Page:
Pompeo Tells Panel US Willing to Walk From Bad North Korea Deal

WASHINGTON (CN) – Secretary of State Mike Pompeo told members of the House Foreign Affairs committee Wednesday that talks with North Korea in June are still on track but the U.S. won’t hesitate to leave negotiations if Kim Jong Un reverses course from plans to denuclearize the peninsula.

“A bad deal is not an option,” Pompeo said. “The American people are counting on us to get this right and if the right deal isn’t on the table, we will respectfully walk away.”

Pompeo said during the talks with Pyongyang, President Donald Trump will take the lead, and that he, Pompeo, will take a supportive rule along with National Security Adviser John Bolton.

According to a Washington Post report on Tuesday, it has been Bolton’s involvement behind the scenes that has caused the preparations for the talks to falter in recent days, including his proposal that the U.S. follow a “Libya model” for negotiations with North Korea.

The Libya model refers to a 2003 U.S. proposal to Libyan leader Moammar Gaddafi that he give up his nuclear weapon programs in exchange for sanctions relief. Gaddafi was later overthrown, apprehended by political opponents and murdered.

Democratic Reps. Joaquin Castro of Texas and Brad Sherman of California pressed Pompeo for his opinion of Bolton’s Libya method.

For now, Pompeo said the goal is “avoiding a long and slow process.” When Rep. Castro asked Pompeo if the process also involved removing Kim from leadership “as was done with Gaddafi,” the secretary repeated that talks will move forward step by step.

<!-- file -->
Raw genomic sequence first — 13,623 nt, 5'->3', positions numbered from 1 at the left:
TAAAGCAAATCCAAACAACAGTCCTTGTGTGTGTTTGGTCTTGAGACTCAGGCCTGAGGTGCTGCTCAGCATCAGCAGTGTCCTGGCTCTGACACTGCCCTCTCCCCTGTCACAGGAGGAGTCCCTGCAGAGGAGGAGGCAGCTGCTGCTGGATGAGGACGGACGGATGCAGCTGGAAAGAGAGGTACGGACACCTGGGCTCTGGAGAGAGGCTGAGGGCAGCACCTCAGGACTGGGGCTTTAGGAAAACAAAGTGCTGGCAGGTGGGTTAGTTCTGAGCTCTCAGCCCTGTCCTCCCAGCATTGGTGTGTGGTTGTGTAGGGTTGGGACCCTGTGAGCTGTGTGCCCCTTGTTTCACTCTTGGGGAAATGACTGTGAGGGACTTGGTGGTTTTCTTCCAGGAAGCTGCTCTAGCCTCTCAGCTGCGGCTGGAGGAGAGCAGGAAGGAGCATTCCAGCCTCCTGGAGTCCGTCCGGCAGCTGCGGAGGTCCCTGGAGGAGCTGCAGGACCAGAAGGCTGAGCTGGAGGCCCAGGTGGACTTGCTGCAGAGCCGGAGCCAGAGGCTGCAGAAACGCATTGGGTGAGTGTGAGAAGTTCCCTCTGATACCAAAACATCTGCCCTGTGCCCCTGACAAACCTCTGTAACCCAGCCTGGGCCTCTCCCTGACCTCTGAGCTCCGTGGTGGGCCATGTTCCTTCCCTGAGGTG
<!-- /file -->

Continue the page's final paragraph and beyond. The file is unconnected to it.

Pompeo said “zero concessions”  have been made to Kim but conversations have been mostly fruitful.

“Our demands have been non-ambiguous,” Pompeo said. “We’ve talked about our mutual goals and what the world demands. [He] has candidly shared his thoughts … my hope is when he meets the president, he’s willing to pursue a strategic shift.”

Pompeo also offered a glimpse into what the U.S. is prepared to do if negotiations are successful at the June 12 summit.

“The president has made it clear that we are prepared to provide security assurances to North Korea,” he said. “If we get a good deal.”

Turning to other matters, Pompeo reiterated the president’s tough stance on Iran, but said pressure to get the country to give up its nuclear ambitions and penchant for stirring up mayhem in the Middle East cannot come from the U.S. alone.

“It’s time for other nations, especially those with high GDP, to assume greater responsibility and devote greater resources towards common objectives, whether it’s crushing terrorists, stopping Iran’s malign behavior, strengthening NATO alliances or eradicating infectious diseases,” Pompeo said.

On Russia, the secretary while he believes an intelligence assessment that the Kremlin tried to interfere with the 2016 election, there are other matters that are also of concern, not least of these being Russian President Vladimir Putin’s annexation of Crimea.

“The fact that Russia has taken one-fifth of that country … we should never forget that,” Pompeo said.